The Covington News - - OPINION -

Re­cently there seems to be an up­swing in lo­cal folks be­ing scammed, ei­ther in tra­di­tional ways or now in even more de­vi­ous ways.

When eco­nomic times are not right, le­gions of worth­less scum come out of the dark cracks in so­ci­ety and con­spire to take ad­van­tage of the needs or good will of de­cent hu­man be­ings.

The age of the In­ter­net has made their jobs much eas­ier.

Please, take this as a warn­ing: If you have el­derly rel­a­tives who are more trust­ing than most, talk with them about the fact that noth­ing in life is free. Ev­ery­thing that is good comes with some type of price.

If you or a rel­a­tive re­ceives a note on the In­ter­net that prom­ises you riches in ex­change for send­ing cash to some for­eign coun­try, it is a scam.

If you are of­fered a med­i­cal cure for a small do­na­tion, it’s a scam.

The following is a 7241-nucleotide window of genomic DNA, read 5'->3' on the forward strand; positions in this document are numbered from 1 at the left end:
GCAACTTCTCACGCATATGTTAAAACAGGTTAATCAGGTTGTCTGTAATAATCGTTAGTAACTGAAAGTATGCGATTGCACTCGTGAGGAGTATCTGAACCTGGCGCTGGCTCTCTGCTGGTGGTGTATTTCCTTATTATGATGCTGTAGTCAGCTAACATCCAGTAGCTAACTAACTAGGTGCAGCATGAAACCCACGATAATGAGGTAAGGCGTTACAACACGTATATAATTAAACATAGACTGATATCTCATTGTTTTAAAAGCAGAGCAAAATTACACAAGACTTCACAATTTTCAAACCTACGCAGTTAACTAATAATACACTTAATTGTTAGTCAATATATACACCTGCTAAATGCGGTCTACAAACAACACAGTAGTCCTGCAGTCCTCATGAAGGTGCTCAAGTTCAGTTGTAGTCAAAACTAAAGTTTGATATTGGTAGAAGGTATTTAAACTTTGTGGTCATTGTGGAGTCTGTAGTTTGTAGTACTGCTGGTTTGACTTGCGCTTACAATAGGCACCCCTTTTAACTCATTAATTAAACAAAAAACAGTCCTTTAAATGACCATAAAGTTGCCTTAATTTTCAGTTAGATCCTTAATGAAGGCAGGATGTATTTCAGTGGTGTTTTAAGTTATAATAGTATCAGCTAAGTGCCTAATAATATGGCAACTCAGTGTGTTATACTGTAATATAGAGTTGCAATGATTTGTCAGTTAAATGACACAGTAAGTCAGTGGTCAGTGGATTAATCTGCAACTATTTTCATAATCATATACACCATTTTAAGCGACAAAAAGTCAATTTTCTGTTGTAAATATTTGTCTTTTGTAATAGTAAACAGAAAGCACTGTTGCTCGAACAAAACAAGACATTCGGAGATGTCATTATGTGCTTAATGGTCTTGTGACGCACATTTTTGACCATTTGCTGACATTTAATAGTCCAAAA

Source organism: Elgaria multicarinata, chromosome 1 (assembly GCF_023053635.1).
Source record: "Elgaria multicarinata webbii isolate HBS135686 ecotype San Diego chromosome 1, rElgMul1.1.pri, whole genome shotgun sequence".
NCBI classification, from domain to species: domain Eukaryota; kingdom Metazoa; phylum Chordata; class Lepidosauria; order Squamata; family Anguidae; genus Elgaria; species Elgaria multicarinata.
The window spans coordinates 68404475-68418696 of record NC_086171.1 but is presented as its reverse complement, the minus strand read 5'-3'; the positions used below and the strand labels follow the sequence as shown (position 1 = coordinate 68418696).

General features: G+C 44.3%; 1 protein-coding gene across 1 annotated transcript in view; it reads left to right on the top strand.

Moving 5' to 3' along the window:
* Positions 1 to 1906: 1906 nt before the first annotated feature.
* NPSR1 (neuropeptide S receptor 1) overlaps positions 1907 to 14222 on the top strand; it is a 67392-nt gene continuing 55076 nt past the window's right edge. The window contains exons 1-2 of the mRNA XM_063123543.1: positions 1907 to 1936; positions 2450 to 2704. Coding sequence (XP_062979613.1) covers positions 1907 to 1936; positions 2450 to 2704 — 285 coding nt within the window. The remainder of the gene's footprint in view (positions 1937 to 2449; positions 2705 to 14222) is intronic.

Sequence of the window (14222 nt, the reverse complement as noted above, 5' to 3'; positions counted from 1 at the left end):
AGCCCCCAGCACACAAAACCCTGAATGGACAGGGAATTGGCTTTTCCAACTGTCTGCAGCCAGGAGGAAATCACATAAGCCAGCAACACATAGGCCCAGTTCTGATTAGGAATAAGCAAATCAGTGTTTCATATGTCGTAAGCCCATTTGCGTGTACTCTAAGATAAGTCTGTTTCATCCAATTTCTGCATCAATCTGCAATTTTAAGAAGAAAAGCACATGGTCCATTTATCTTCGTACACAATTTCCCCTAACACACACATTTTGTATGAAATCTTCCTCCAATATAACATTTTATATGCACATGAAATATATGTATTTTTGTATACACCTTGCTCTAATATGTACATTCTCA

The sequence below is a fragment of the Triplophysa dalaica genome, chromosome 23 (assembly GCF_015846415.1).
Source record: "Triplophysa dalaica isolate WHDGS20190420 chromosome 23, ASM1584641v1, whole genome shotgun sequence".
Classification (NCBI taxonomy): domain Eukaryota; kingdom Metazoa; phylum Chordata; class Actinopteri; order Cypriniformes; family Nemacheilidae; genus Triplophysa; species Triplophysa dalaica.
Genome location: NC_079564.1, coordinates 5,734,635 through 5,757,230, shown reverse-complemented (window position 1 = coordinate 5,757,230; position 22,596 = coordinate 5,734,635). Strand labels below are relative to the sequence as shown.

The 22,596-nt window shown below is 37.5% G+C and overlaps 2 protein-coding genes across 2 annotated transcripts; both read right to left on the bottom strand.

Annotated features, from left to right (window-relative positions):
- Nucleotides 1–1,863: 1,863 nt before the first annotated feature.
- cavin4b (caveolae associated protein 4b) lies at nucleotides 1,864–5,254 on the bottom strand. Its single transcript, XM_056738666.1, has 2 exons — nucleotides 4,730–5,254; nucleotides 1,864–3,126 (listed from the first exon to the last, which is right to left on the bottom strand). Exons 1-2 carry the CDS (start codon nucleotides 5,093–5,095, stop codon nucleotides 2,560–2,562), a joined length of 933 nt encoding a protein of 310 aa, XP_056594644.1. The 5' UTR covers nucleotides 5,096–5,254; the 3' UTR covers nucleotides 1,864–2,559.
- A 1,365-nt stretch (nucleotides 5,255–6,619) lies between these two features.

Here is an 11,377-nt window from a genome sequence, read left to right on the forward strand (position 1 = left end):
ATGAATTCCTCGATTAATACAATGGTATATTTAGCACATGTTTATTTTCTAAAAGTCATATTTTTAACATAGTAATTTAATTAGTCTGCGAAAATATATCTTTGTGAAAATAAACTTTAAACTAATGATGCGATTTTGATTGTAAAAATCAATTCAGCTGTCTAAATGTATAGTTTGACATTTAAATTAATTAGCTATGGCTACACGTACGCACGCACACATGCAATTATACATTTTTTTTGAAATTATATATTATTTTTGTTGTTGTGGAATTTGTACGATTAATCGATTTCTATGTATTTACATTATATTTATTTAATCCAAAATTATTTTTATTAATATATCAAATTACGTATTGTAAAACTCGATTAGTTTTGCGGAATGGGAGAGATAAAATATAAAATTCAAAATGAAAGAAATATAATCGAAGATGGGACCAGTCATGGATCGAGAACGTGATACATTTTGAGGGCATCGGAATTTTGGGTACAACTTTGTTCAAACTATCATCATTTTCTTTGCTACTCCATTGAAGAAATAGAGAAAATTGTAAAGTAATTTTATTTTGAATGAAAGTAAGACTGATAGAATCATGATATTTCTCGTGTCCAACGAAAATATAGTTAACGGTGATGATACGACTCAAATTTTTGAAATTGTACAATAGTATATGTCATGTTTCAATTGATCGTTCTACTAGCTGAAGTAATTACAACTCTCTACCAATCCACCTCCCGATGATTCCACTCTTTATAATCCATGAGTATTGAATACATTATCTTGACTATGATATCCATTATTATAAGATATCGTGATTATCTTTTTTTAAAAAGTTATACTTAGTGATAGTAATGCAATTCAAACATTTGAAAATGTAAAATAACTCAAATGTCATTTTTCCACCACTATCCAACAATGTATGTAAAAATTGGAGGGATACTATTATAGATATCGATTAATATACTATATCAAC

If some­one of­fers to take prop­erty off your hands at a ridicu­lous price, it is a scam.

If one of your friends, some­one you know doesn’t travel, is mys­te­ri­ously caught over­seas with no money, it is a scam.

If some­one wants to give you free pedi­greed an­i­mals for only a small do­na­tion to cover ship­ping them to you, it is a scam.

If some­one wants to take a time share off your hands, it prob­a­bly is a scam.

Each of you needs to stay alert and es­pe­cially be alert with your el­derly rel­a­tives, be­cause scam­mers, in a few short hours, can take ev­ery­thing from them. If you think you are be­ing scammed, you prob­a­bly are. We sug­gest you con­tact your lo­cal law en­force­ment of­fi­cials; more than likely, they are try­ing to track the scam­mers them­selves.

Be safe, and above all be smart.

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